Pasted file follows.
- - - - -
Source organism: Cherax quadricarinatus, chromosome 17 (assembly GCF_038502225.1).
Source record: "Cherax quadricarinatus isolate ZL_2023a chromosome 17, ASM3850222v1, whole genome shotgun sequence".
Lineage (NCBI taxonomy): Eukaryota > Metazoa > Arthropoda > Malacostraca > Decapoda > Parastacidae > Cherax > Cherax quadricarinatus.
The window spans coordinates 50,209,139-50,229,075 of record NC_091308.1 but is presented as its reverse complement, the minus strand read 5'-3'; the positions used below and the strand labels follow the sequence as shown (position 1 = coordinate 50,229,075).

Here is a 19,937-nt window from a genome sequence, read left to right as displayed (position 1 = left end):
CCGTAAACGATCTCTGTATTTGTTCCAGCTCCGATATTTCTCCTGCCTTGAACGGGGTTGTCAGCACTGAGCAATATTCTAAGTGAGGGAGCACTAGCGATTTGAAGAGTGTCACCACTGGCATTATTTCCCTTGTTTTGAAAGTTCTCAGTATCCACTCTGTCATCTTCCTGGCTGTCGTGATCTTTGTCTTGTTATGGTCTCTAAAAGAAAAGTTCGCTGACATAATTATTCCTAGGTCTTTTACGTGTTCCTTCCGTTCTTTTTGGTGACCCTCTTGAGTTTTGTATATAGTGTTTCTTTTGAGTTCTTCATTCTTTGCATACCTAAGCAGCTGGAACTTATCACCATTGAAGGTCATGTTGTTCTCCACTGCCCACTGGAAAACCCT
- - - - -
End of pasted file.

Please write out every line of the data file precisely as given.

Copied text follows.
Source organism: Cherax quadricarinatus, chromosome 17 (assembly GCF_038502225.1).
Source record: "Cherax quadricarinatus isolate ZL_2023a chromosome 17, ASM3850222v1, whole genome shotgun sequence".
Lineage (NCBI taxonomy): Eukaryota > Metazoa > Arthropoda > Malacostraca > Decapoda > Parastacidae > Cherax > Cherax quadricarinatus.
The window spans coordinates 50,209,139-50,229,075 of record NC_091308.1 but is presented as its reverse complement, the minus strand read 5'-3'; the positions used below and the strand labels follow the sequence as shown (position 1 = coordinate 50,229,075).

Here is a 19,937-nt window from a genome sequence, read left to right as displayed (position 1 = left end):
CCGTAAACGATCTCTGTATTTGTTCCAGCTCCGATATTTCTCCTGCCTTGAACGGGGTTGTCAGCACTGAGCAATATTCTAAGTGAGGGAGCACTAGCGATTTGAAGAGTGTCACCACTGGCATTATTTCCCTTGTTTTGAAAGTTCTCAGTATCCACTCTGTCATCTTCCTGGCTGTCGTGATCTTTGTCTTGTTATGGTCTCTAAAAGAAAAGTTCGCTGACATAATTATTCCTAGGTCTTTTACGTGTTCCTTCCGTTCTTTTTGGTGACCCTCTTGAGTTTTGTATATAGTGTTTCTTTTGAGTTCTTCATTCTTTGCATACCTAAGCAGCTGGAACTTATCACCATTGAAGGTCATGTTGTTCTCCACTGCCCACTGGAAAACCCT